Should the State recognize marriage annulments declared by the Catholic Church’s Matrimonial Tribunals?
In the present scheme of things, our Civil Law recognizes the civil effects of marriages solemnized in the Church. However, when it comes to marriage nullity, the State has yet fallen short of acknowledging the declaration of nullity rendered by the (Catholic) Church’s matrimonial courts – albeit, a veritable number of bills in both Congress and Senate of the Philippines have been filed but all have failed to reach becoming a law.
Let me first lay down both the similarities and dissimilarities of the grounds for marriage nullity between the Civil Law and Canon Law (the internal legal system of the Roman Catholic Church).
The parallel grounds for nullity are: a) in general – lack of consent, lack of form, lack of legal capacity; b) in particular – lack of age, antecedent and perpetual impotence, previous existing marriage, murder of a spouse, consanguinity, affinity, legal adoption, either party of unsound mind, fraud in obtaining consent, force and intimidation, undue influence, reappearance of an absent spouse, mistake in identity of person, lack of celebrant’s authority, and psychological incapacity.
The following are void marriages that are found only in the Family Code: proxy marriage, parties below 18 years old, false affidavit under Article 34 on Five-Year Cohabitation, failure to deliver prescriptive legitime, failure to record in the Civil Registry of the Judgment of Annulment; and failure to record in the Registry of Property regarding the partition of properties of the former spouses.
The void marriages in Canon Law only are: disparity of cult, sacred orders, public perpetual vows of chastity, public propriety, lack of due discretion, ignorance, conditional marriage, and invalid proxy mandate.
The Church’s Matrimonial Tribunals (or Courts) have been created in response to the ever-increasing marital breakdowns and in order to safeguard the integrity and sanctity of marriage and at the same time resolve challenges to the validity of canonical marriage.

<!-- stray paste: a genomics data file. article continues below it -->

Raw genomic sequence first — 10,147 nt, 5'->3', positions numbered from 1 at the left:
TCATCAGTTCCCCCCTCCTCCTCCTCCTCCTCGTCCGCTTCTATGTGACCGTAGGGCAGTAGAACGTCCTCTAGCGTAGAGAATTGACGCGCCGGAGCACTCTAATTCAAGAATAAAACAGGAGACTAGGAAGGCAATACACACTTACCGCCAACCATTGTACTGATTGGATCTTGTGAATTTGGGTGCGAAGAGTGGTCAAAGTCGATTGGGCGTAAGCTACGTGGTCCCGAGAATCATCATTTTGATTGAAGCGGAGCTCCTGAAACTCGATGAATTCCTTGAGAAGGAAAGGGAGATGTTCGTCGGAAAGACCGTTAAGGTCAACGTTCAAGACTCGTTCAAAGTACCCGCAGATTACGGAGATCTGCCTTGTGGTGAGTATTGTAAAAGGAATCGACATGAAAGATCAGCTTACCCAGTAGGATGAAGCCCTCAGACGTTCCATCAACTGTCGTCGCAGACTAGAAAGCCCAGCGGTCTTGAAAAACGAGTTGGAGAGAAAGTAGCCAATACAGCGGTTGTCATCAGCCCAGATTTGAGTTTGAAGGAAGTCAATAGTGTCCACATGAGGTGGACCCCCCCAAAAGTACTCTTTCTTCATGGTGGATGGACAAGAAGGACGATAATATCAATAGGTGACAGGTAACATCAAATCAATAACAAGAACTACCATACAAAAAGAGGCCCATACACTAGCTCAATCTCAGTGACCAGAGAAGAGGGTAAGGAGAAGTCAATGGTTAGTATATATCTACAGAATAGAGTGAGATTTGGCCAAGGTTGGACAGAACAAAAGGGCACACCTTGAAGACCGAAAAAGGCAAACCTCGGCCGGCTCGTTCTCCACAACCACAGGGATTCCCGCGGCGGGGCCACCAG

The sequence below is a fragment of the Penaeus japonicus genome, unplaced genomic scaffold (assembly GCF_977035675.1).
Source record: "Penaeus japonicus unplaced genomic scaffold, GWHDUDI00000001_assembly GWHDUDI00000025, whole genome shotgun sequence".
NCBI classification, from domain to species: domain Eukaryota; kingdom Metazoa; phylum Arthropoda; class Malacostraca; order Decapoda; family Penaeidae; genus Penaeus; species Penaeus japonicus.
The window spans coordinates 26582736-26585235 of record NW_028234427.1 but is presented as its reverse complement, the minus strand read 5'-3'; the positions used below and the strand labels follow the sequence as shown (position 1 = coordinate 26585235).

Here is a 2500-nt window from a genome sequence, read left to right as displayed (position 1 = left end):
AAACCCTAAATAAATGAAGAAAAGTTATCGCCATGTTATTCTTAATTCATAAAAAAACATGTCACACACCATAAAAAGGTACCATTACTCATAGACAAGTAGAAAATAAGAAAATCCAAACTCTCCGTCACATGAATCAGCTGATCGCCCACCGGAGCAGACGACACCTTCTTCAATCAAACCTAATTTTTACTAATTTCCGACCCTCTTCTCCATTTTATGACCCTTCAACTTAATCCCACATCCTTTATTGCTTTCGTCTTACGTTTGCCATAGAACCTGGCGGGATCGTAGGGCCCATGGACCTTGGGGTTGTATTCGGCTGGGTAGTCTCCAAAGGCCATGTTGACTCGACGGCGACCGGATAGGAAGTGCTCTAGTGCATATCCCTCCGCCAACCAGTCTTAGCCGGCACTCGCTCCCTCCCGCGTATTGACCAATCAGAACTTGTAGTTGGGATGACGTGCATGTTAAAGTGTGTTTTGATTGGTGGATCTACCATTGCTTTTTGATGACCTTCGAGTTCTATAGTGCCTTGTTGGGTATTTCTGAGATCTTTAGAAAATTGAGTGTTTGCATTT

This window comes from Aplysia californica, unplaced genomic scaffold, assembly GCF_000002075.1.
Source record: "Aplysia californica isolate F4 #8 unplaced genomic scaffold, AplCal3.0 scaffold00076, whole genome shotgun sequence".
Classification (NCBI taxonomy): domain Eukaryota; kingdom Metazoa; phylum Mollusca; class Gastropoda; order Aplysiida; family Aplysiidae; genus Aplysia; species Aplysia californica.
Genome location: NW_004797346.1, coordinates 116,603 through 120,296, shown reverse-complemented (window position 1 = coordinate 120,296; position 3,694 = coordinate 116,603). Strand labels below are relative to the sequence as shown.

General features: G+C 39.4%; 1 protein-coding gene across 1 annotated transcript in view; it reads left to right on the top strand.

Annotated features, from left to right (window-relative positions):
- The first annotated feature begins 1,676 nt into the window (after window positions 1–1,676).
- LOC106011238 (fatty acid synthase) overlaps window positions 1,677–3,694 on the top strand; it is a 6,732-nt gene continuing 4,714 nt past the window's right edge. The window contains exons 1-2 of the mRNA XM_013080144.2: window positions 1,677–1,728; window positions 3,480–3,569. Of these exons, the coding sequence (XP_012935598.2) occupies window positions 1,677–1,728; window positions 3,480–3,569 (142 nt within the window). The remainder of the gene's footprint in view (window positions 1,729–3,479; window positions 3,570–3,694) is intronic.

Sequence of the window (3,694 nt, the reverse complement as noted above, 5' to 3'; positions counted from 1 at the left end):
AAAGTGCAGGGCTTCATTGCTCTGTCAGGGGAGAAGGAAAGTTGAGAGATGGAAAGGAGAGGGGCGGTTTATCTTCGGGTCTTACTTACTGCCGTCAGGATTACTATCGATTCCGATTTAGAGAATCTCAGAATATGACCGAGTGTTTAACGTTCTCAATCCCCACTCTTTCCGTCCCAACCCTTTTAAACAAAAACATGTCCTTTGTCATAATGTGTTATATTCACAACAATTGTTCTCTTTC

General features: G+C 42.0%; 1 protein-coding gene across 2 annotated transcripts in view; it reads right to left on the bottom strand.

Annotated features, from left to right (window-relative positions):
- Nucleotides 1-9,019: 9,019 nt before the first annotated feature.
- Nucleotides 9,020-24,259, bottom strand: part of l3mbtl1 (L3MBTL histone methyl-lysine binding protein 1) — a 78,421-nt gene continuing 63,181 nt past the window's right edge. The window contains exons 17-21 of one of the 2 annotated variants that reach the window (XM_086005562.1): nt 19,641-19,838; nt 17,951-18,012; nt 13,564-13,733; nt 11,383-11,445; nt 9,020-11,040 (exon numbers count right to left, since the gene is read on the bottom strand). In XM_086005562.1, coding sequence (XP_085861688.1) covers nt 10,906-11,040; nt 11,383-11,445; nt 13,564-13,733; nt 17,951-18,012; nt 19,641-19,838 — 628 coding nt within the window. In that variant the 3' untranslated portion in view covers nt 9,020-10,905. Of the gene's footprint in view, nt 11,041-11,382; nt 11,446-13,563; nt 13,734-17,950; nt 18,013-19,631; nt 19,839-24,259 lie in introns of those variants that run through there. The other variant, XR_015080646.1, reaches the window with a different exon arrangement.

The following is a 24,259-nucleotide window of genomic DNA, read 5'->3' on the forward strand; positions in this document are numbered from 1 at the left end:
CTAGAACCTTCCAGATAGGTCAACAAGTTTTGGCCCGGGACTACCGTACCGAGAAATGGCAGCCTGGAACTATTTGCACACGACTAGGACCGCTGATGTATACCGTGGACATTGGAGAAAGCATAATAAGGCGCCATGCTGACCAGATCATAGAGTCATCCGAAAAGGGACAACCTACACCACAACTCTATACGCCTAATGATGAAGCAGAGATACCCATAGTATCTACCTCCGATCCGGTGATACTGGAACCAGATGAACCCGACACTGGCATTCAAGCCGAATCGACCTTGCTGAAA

Now, in the area of the State’s civil annulment of marriage, the hard reality is that innumerable marital breakdowns are denied of definitive legal closure through annulment due to two basic reasons: 1) the procedure is long and tedious; 2) it is costly or expensive.
Long and tedious, as exacerbated by the fact that the Courts are overburdened with cases – which, according to 2013 statistics analyzing data compiled between 2005 and 2010, lower courts had an annual average case load of more than 1 million, which would mean an average of 4,000 cases daily.
Costly or expensive, because it seems that civil marital annulment is good only for those who can afford as free legal services are hard to come by for pauper litigants. Result? A vast majority of our broken marriage populace, especially the poor, are better off remaining estranged and un-annulled.
My former seminary classmate, who’s now a lawyer, aptly observes:
“On the average, for a civil annulment litigation, it usually takes at least two or three years to complete, depending if there are properties involved, and would cost some P250,000 to P500,000 at the least for the litigant.”
This sordid situation of unresolved or un-annulled marital breakdowns provided the impetus for Bishop Nolly C. Buco of the Antipolo Diocese to come up with his doctoral dissertation, entitled: “The State Recognition of the Canonical Declaration of Marriage Nullity: A Juridico-Processual Presumption.”